Here in our eBook "JM-Chord-Lexicon" (available as eBook-Download) we list the most useful Chord-Voicings how they are beeing used in Jazz-Manouche today and how they might have been played by Django Reinhardt, at least how they are transmitted until today the way he might have played them.
As mentioned in my articles on JM-playtechnique and also in my book „Gypsyjazz Guitar“, chords that are uitilized in Jazz-Manouche are heavily influenced by the playtechniques of guitar-maestro Django Reinhardt (image below).
Many of the chords are not beeing played in a used manner (for example as so called "barré"-chords) but nevertheless beeing played in Django´s style of playing voicings in Jazz-Manouche.
These voicings are special ways of playing his own chordvoicings that were originally developed by Django and that have later on been copied (also in the USA) by many Jazzguitarrists like Charlie Christian and others and thus by that found their appereance in today´s Jazzplaying. These voicings are still beeing used in Jazz-Manouche today.
Some things in these voicings are very uncommon and the interested guitarrist has to overcome some used habits to be able to play really authentic GJ-Chords in many situations.
One example is the E7th-chord with added 9th beeing played as E9, which will be played most of the time together with E and B - so basically it is still a normal E7/9th-Chord, but with an added fifth (B) in Bass. Also the Standard E7-chord (image below) is played with added B on the deep E-string...
The Idea behind that is that Rhythmguitarplayers in Gypsy-Jazz will rather play bass-oriented (sometimes just because of lack of bassplayers) ... but also because the high registers in a traditional Gypsybands normally are reserved for the Soloists (Violin, Guitar, Brass).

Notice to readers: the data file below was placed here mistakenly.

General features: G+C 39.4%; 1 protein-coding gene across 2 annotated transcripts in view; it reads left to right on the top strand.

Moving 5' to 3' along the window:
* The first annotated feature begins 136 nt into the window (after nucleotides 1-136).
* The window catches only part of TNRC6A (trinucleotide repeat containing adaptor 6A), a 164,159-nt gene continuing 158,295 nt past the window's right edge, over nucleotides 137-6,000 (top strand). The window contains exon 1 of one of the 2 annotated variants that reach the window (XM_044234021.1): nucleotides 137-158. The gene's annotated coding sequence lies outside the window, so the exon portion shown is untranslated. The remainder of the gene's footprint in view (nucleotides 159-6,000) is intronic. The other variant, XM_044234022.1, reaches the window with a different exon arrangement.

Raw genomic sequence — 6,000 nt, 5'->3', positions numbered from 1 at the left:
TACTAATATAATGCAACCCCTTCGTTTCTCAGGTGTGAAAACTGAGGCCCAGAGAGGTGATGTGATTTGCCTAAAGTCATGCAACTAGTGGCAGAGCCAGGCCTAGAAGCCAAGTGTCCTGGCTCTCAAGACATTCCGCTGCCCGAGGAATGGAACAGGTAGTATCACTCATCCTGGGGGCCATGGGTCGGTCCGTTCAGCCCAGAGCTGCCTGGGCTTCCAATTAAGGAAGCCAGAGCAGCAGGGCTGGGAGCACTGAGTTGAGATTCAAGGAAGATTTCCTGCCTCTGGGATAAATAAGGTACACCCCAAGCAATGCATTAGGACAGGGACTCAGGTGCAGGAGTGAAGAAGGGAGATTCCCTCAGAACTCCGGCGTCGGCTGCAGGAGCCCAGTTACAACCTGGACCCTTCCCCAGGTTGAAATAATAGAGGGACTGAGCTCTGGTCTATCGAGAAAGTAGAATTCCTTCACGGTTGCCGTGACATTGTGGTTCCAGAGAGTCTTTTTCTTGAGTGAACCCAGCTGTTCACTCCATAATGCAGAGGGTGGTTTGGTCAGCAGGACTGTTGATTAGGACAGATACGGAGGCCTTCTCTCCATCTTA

Thru that fact a clear distinguishing of low notes (Rhythm) and high notes (Solo) is possible. But this may just appear as another sideeffect resulting from Djangos playing, which still has been copied ever since by his legacy and abroad.
Django Reinhardt couldn´t no more play „normal“ Barré-chords so he developed his own ways of playing 3-Finger-Chords (image top left), which are often reduced three-note-chords with root, third, fifth or additional sixt and ninth. So THESE kind of chords have especiqlly been copied by the early Jazzmen like Charlie Christian and others and found their way into Jazz by that beeing again copied and used by Jazzpianists and other Jazzmusicians later on.
One can tell that clearly by listening to old jazz-records. In the beginning like early 1930ies there were no such things like E9th or Minor 6-chords as these were just beeing invented by Django on Jazzguitar at that time. Regrettably even today Django Reinhardt´s influence on Jazz and guitarplaying in general on todays guitar-techniques is still totally neglected in many books and teaching-mateials!
Until mid 1940ies (when Django started playing Bebop-influenced Jazz) most of the Jazztunes coming to europe from USA were beeing played with Dominant7- or Minor7th-Chords (often utilized as barrés).
This initially was changed on the guitar with european (Gypsy-)Jazz by Django and his legacy and this is also one of the main differences between Mainstream-Jazz and Jazz-Manouche. In Gypsyjazz most of the time Dominant-6st or Minor-6st-chords are beeing subsituted for any usual Dominant- or minor7th-chords by most Gypsyplayers, according to his legacy.
Here in our JazzManouche-Chord-Lexicon we list up the mostly utilized chords which usually are beeing played in Jazz-Manouche. Of course there are so many different ways of playing chords that there is no claim of completeness in this list.
For your convenience the chords are grouped into certain categories of Dominant-, minor- and special-chords:
With this concept in our JM-Chord-Lexicon i wish to extend the knowledge of you guitarplayers out there to give you the key to find interesting chordchanges in accompaning situations and thus to make you sound more authentic.
At first try to learn the chords and the different ways of playing the voicings itself, to get used to them. After that practising them in the woodshed by including them into the songs you´re usually practising.
Have fun and good luck,
Like to get your copy of the complete JazzManouche-Chord-Lexicon (all chapters) as a 12 page pdf-eBook for offline-use?
Please click here for charged download (4,99 €)
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